Don’t do anything rash just because you get a rash over a week after getting the Covid-19 vaccine. It may not be super common. But you can have a skin reaction that only appears eight days or more post-vaccination. And it doesn’t have anything to do with 5G reception.
Having an itchy or painful rash emerge later may be a bit disconcerting, since most side effects, if they occur, tend to happen much sooner. In fact, a majority of severe allergic reactions will happen within 15 minutes of the shot. That’s why they tell you to wait around the vaccination location for 15 minutes following the shot and not 11,520 minutes. Indeed, a February 2021 publication in the New England Journal of Medicine showed that immediate skin reactions were relatively common, occurring in 12,765 (84.2%) of the 15,168 participants who had received the first dose of the Moderna Covid-19 mRNA vaccine in a clinical trial.
However, the data from this trial also revealed that 244 (0.8%) had “delayed skin reactions” after their first doses. This number dropped to 68 (0.2%) following the second dose of the vaccine. That means out of a couple hundred people or so, chances are at least one person will have had such a delayed reaction.
A research letter published in the New England Journal of Medicine in April 2021 did describe 12 patients who developed rashes after getting the Moderna Covid-19 vaccines. All but one didn’t appear until at least a week post-vaccination. The rashes didn’t last for too long though, disappearing after two to 11 days, as I reported for Forbes. A team from the Massachusetts General Hospital (Kimberly G. Blumenthal, MD, Esther E. Freeman, MD, PhD, Rebecca R. Saff, MD, PhD, Lacey B. Robinson, MD, MPH Anna R. Wolfson, MD, Ruth K. Foreman, MD, PhD, Aleena Banerji, MD, Erica S. Shenoy, MD, PhD), Mass General Brigham (Dean Hashimoto, MD), Brigham and Women’s Hospital (Lily Li, MD) and the Baylor College of Medicine (Sara Anvari, MD) co-authored this letter.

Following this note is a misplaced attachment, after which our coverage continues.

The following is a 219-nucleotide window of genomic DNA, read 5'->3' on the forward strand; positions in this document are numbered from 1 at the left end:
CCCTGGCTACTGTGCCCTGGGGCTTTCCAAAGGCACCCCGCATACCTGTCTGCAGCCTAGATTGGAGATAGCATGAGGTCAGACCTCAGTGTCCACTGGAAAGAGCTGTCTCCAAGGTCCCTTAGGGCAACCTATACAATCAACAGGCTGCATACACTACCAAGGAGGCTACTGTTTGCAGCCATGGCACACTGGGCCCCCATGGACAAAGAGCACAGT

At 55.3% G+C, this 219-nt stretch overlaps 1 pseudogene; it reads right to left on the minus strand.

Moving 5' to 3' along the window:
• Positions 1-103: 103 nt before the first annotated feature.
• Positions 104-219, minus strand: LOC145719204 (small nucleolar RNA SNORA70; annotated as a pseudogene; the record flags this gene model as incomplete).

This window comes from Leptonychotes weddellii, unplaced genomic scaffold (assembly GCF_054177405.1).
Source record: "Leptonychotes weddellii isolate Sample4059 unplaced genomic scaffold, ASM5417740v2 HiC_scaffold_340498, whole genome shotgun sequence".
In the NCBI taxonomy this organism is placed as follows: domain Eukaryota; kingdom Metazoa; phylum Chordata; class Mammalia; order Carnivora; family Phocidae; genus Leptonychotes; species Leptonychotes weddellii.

Dr. Blumenthal discussed this research letter and such cases in the following WCVB Channel 5 Boston news segment:
Then there was the case series published in JAMA Dermatology from a Yale University School of Medicine team consisting of Margaret S. Johnston, MD, Anjela Galan, MD, Kalman L. Watsky, MD, and Alicia J. Little, MD, PhD. These docs described 16 patients who had skin reactions two to 12 days (for a median of seven days) after receiving the first dose of the Moderna Covid-19 vaccine. Four of these patients had had a history of seasonal allergies. An additional four had pre-existing allergies to antibiotics. The rest didn’t have any history allergic reactions to anything. Five of these rashes appeared eight days or more post-vaccination. Following the second doses of the Moderna vaccines, 12 of these 16 patients ended up having skin reactions again. In nearly all cases, the rashes appeared a lot sooner (within three days for all but one) following the second dose. Most of the rashes resolved within a week, although in three patients the rash lasted for longer than two weeks.
Finally, a study published in the European Journal of Medical Research found delayed skin reactions in 11 (0.16%) of 6821 patients who received the Moderna Covid-19 vaccine at hospitals in Germany such as the University Hospital Düsseldorf in Düsseldorf. These reactions were a little more likely to occur after the first dose (eight of the 11) than after the second dose. None of skin reactions lasted longer than 14 days or prevented subsequent doses of the vaccine.
Although all of these studies focused on the Moderna vaccine, such skin reactions have occurred with the Pfizer Covid-19 vaccine as well.